4. Mountain Bike Trail Art
How many towns do you know that have art along their bike trails? Keeping with the theme of public art, those exploring Bentonville on two wheels will find over 100 art installments. They’ll also see sculptures featuring a bike theme popping up along 130 miles of trails. Many bikers find the need to stop and take a photo as they travel along.
Stacked, discarded, and mangled bike frames create massive bike towers. An 11-foot monster created from bike chains and covered in fur is located near the Crystal Bridges Museum of American Art. Local artist Amanda Wilshire created the monster named Sassy the Sasquatch. She also created Monarch & Dandelion from discarded bike parts.
You can find art just about anywhere in Bentonville.
5. 21C Museum And Hotel
Have you ever visited an Art Hotel? You know you are visiting a fantastic place before you get to the building. The 21C Museum and Hotel are in the middle of downtown Bentonville just blocks from the city square. Outside is an antique car that is totally covered in coins. My husband and I posed in front of the car for a quick photo.
The hotel has 104 rooms and is on the floors above the museum, which is on the ground level. The gallery space is great for gatherings, live music, and other performing art programs.
I found the art inside the 21C Museum and Hotel to be captivating. The artists certainly had an eye for the unusual and the talent to create art using unique things, including human motion.
The 21C Museum and Hotel are within walking distance or a short drive from most other art venues in Bentonville.
6. Museum Of Native American History
You will need transportation to visit the Museum of Native American History, MONAH, but it is worth the drive. It provides the history of the Caddo, Quapaw, and Osage Nations. The goal of the Museum is to educate future generations about the lives of Native Americans (The First Americans). The museum serves as a cultural hub.
When we visited, they celebrated with colorful dancers performing on stage outdoors and traditional art in the museum.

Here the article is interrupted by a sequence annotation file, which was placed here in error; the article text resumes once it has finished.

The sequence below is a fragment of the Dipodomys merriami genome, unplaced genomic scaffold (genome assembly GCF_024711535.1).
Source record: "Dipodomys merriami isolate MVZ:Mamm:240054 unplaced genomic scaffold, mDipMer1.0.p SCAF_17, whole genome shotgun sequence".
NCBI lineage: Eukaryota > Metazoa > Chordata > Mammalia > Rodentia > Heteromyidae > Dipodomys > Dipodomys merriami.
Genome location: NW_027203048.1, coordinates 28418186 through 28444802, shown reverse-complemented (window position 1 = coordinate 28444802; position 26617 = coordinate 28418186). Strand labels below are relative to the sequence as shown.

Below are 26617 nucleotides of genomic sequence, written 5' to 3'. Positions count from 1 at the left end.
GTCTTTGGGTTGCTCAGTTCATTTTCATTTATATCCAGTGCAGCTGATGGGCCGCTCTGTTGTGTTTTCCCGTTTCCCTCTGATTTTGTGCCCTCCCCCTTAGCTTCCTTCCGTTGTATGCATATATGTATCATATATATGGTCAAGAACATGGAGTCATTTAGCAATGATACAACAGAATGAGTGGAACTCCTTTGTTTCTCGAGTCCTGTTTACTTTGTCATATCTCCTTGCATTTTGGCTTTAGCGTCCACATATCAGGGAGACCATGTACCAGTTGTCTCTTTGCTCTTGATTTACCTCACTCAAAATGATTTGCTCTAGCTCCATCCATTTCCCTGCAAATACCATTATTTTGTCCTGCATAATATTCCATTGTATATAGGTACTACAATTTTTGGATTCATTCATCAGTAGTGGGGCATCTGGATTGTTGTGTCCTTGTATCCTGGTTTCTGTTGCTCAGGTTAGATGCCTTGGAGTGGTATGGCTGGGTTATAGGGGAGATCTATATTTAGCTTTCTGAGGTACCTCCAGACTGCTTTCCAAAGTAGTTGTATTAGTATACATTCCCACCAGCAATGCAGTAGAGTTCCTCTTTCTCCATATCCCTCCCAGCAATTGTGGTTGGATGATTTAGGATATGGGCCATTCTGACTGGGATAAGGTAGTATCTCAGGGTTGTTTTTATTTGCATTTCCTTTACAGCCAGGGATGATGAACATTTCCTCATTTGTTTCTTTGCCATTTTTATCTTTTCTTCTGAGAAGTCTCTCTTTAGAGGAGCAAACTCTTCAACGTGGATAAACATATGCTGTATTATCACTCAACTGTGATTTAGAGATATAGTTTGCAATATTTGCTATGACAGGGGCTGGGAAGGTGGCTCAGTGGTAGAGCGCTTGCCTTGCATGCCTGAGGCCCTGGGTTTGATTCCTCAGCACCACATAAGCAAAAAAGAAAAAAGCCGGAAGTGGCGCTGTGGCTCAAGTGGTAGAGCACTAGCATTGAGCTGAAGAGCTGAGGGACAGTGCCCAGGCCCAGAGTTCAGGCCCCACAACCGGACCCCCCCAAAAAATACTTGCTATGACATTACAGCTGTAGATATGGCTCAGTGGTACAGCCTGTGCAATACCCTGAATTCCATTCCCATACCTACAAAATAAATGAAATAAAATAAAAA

MONAH houses over 10,000 unique Native American artifacts and walks visitors through 14,000 years of history spanning five time periods. They have permanent collections and those on loan.
One piece of art that I was drawn to was known as Lone Dog’s Winter Count. Native Americans used pictorial calendars for the Winter Counts. The year’s most memorable event was often symbolized on the calendar to provide a guide or reference for oral histories.
The Winter Counts were usually recorded on buffalo skin and then, as they became scarce, used linen, other cloth, and paper.
I found the hide fascinating. Long Dog’s Winter Count is a pictograph documenting 70 years of Yanktonais Nakota history beginning in 1800. It starts in the center of the hide and spirals outwards, recording many important events such as encounters with other Natives and non-Natives, diseases, and war.
The Museum of Native American History has a virtual tour.
7. In The Trees – Window Art
If you visit The Preacher’s Son restaurant, you will not only enjoy a delicious meal and attentive service, but you will enjoy viewing beautiful stained-glass windows. George Dombek created these masterpieces.
The Preacher’s Son is housed in a beautifully restored historic church near Bentonville City Square. The soaring art glass adds a distinctive touch to the fine-dining restaurant.
The windows look different during the day when the sun is shining through them compared to viewing them after dark. They are beautiful at both times. You will notice a bike hidden in the stained glass if you look carefully.
Bentonville is definitely a destination worth checking out if you’re an art lover. With the world-renowned museum-like Crystal Bridges, MONAH, public art installations all over town, and even art on the mountain bike trails, there’s always something new to see in this vibrant arts community. And if you need a place to rest your head after a day of exploring, the 21C Museum and Hotel offers luxury accommodations and rotating contemporary art exhibitions right in the heart of downtown.
Bentonville also offers many restaurants, shopping options, mountain biking, and other outdoor adventures. So what are you waiting for? Add Bentonville to your travel bucket list and start planning your artistic getaway today!